German officials are quietly preparing for any sudden halt in Russian gas supplies with an emergency package that could include taking control of critical firms, three people familiar with the matter told Reuters.
The preparations being led by the Ministry for Economic Affairs show the heightened state of alert about supplies of the gas that powers Europe’s biggest economy and is critical for the production of steel, plastics and cars.
Russian gas accounted for 55% of Germany’s imports last year and Berlin has come under pressure to unwind a business relationship that critics says is helping to fund Russia’s war in Ukraine.
Germany has said it wants to wean itself off Russian supplies but expects to be largely reliant on Moscow for gas until the middle of 2024.
It remains unclear whether an abrupt halt would happen and the officials said Germany wanted to avert an escalation, such as by backing a European gas embargo, having already supported sanctions against Moscow on coal and oil.
But they now fear Russia could cut off gas flows unilaterally and want to be able to cope if it does.
While a broad framework is in place and the government is determined to help, the details of how it will put the plan into action are now being thrashed out, the officials said.
The government would back granting further loans and guarantees to prop up energy firms, helping them cope with soaring prices, and could take critical companies, such as refineries, under its wing, the three officials said.
Asked for comment on the measures, Germany’s economy ministry pointed to statements by its head, Vice-Chancellor Robert Habeck, that the country had made “intense efforts” in recent weeks to reduce its use of Russian energy.
Last month, Berlin approved a legal change to allow it take control of energy companies as a last resort.
It is now discussing how it could use the measure in practice, such as by taking control of the PCK refinery operated by Russia’s Rosneft in Schwedt near Poland, two of the people said. It accounts for most of Germany’s remaining Russian oil imports and could be hit by a European Union oil embargo.
Rosneft declined to comment on any possible German action.
One of the people said the nationalisation of energy companies was an option being considered but it would have to be weighed carefully and justified on the grounds of securing energy supplies rather than to punish Russia.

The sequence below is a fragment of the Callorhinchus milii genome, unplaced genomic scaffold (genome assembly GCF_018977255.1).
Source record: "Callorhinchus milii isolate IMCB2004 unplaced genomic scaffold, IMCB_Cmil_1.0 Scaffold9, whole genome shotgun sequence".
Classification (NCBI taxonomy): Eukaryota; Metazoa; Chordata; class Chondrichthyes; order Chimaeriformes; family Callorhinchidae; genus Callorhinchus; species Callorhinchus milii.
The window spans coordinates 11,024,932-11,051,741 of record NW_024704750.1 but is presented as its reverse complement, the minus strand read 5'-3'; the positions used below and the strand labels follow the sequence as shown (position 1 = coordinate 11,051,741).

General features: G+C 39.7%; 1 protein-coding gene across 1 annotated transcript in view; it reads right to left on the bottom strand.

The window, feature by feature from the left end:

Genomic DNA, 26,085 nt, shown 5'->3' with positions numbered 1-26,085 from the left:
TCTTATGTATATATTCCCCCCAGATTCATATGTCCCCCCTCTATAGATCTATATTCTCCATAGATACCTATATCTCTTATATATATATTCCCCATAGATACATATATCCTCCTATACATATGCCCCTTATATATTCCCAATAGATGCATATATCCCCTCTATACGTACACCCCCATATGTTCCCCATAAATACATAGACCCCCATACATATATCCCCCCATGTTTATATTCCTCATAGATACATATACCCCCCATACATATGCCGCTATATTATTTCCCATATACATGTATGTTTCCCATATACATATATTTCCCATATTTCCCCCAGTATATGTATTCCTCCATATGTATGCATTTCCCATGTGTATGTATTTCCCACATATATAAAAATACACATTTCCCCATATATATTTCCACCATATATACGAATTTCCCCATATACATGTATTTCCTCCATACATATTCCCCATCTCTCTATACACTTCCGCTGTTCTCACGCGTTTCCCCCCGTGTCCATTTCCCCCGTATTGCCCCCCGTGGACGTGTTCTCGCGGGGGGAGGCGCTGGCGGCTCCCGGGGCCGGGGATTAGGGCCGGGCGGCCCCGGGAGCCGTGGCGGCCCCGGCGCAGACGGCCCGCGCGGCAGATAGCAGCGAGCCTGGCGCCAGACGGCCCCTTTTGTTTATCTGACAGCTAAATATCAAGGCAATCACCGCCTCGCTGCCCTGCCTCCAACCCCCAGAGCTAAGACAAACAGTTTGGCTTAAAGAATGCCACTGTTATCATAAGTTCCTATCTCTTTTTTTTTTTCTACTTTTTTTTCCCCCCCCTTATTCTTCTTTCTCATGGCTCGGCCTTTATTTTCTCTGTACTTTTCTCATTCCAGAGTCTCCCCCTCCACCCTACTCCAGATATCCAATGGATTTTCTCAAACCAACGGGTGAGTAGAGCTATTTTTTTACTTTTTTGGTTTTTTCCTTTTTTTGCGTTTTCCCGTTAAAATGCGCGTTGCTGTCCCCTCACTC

Germany could also take stakes in other companies, said two people familiar with the matter. In 2018, it made a similar move when state development bank KfW bought 20% of energy network operator 50Hertz to fend off an offer from China’s State Grid.
The final government emergency package has not yet been finalised. One of the people cautioned that taking minority stakes in companies and intervention at the Schwedt refinery remained under discussion but had not been decided.
Officials are also examining how KfW can alleviate pressure on critical companies by supporting them with further loans, or emergency credit lines they could use if energy prices soar and trigger costly margin calls on their market positions.
Earlier this year, KfW helped German energy firm Uniper, EnBW’s gas division VNG and coal-fired power plant operator Leag cope with volatility in energy markets.
KfW declined to comment on which companies it had helped.
Germany is also examining how it would ration gas in an emergency. Its regulator is considering whether to give industry priority over households, which would be a reversal of the current policy where businesses would be cut off first.
The discussions are unfolding against the backdrop of war in Ukraine and an increasingly charged stand-off between Moscow and Brussels, which has backed tough sanctions to isolate Russia.
Russian President Vladimir Putin told his armed forces at a parade on Monday they were fighting for their country but offered no clues as to how long their assault on Ukraine, which the Kremlin calls a special military operation, would last.
Russia’s Gazprom halted gas exports to Poland and Bulgaria last month after they refused to pay in roubles but the Kremlin has rejected accusations by the European Commission that Moscow was using natural gas supplies as blackmail.
The Kremlin and Gazprom have repeatedly said that Russia was a reliable energy supplier.
The Kremlin and Gazprom did not immediately respond to a request for comment about the reliability of supply.
After hesitantly backing sanctions on coal and oil, Berlin also now wants to draw a line, four officials said.
They are concerned that curbing gas as well could send prices rocketing, allowing Moscow to cash in on sales outside the EU and thus still failing to drain its war chest.
The officials said Germany was reaching the limit of sanctions it could impose without triggering an economic spiral, with even those in the governing coalition wholeheartedly behind penalising Moscow wary of imposing sanctions on gas.
Berlin has also been swayed by captains of German industry, including chief executives of its biggest listed companies and representatives of firms with ties to Russia, who have regularly met and lobbied officials not to ban gas, one person with knowledge of the matter said.
Company executives have told Berlin they are preparing to pare back Russian energy ties in any event, but appealed to the government not to force them to do so immediately, said a second person familiar with those discussions.